Help Preserve a Kennebunk Landmark

The history of First Parish is the history of our town

In early Colonial times, Kennebunk was a part of Wells. Communities were then designated as parishes, and each parish furnished an essential meeting place. People in the Kennebunk area had to travel seven miles, most by foot, to the First Congregational Parish of Wells to go to church or community meetings. In 1750, they founded their own parish, called the Second Congregational Parish of Wells, on the Kennebunk River.

During the next decades, the center of activity shifted toward the Mousam River, and the congregation decided to build a new church at the crossroads where it stands today. The new building was completed in 1773 – just before the American Revolution.

By 1803, the congregation had grown and an expansion was needed. They decided on a drastic but economical solution. The building was cut in two, 28 feet were added in the middle, and the roof was turned sideways. Housewright Thomas Eaton was hired to do the work, and he is credited with building the steeple, which he based on the designs of Asher Benjamin. With its belfry arches, balustrades, urns, Doric columns, octagonal dome and ear-of-corn weathervane, it is the crown of Main Street.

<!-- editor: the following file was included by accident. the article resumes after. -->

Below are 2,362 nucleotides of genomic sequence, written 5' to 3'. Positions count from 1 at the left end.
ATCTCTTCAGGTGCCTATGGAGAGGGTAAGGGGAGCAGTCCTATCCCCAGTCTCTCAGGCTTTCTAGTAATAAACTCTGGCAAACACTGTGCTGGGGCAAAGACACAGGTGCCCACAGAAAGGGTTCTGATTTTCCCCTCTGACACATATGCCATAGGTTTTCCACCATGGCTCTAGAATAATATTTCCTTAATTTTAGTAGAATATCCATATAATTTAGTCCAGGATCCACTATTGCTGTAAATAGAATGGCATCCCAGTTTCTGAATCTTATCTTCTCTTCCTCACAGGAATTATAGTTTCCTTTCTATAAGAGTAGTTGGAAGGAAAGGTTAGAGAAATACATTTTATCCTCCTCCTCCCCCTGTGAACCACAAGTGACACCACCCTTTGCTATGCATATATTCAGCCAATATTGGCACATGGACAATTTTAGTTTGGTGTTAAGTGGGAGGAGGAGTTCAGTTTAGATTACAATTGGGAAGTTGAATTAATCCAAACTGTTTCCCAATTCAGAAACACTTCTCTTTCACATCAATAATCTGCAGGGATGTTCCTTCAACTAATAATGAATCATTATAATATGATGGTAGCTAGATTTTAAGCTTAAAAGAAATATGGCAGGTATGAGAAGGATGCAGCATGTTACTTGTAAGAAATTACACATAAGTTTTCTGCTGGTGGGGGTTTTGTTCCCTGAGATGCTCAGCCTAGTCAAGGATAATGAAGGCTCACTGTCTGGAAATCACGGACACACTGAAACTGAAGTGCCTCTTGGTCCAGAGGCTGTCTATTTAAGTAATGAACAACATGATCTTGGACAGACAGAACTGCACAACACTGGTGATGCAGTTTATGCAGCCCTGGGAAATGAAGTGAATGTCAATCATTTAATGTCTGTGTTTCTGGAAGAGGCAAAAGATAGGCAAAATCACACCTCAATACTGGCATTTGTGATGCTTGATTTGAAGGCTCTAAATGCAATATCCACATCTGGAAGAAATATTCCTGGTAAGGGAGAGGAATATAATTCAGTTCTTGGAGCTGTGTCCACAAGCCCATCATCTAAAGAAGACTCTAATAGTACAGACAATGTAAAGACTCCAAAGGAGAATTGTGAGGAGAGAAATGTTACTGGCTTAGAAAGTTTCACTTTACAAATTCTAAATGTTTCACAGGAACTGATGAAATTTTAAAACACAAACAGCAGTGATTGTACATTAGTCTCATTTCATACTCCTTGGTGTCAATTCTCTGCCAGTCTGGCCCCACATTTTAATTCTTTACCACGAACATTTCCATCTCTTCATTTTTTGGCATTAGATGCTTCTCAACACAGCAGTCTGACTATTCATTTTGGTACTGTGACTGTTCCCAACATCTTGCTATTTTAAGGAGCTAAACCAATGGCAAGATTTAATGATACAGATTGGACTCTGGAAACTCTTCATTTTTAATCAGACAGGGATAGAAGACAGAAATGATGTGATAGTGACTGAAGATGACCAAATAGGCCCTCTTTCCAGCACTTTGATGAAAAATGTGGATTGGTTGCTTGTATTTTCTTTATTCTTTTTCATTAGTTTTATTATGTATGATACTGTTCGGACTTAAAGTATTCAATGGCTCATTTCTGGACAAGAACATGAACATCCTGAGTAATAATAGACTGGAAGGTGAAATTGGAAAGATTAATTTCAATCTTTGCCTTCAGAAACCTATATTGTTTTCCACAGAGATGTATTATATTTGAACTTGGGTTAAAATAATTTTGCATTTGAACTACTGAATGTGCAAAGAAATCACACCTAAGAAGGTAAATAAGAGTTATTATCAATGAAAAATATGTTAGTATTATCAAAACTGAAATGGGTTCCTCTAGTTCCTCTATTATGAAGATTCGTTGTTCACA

Steeple Specs
When Maine became a state in 1820, Kennebunk seceded from Wells, and the Second Parish of Wells became the First Congregational Parish of Kennebunk. By 1823, the church was painted white; before then it had been dark yellow. The interior was one cavernous room with balconies. In 1838, it was carved into two stories with the floor of the present second story sanctuary being added at the former balcony level, along with the mahogany choir loft and pulpit. Popular legend says that the pulpit was carved from one log found floating in the Caribbean and towed back to Maine.

The congregation divided in 1826, and “Unitarian” was added to the name of the church. The tower clock, a gift of the Lord family, was installed in 1859, then replaced – paid for by public donations – in 1883. The Lords continued to wind the clock by hand each week for many years before purchasing an automatic winder.

The First Parish Church is listed in the National Register of Historic Places as a contributing resource within the Kennebunk Historic District.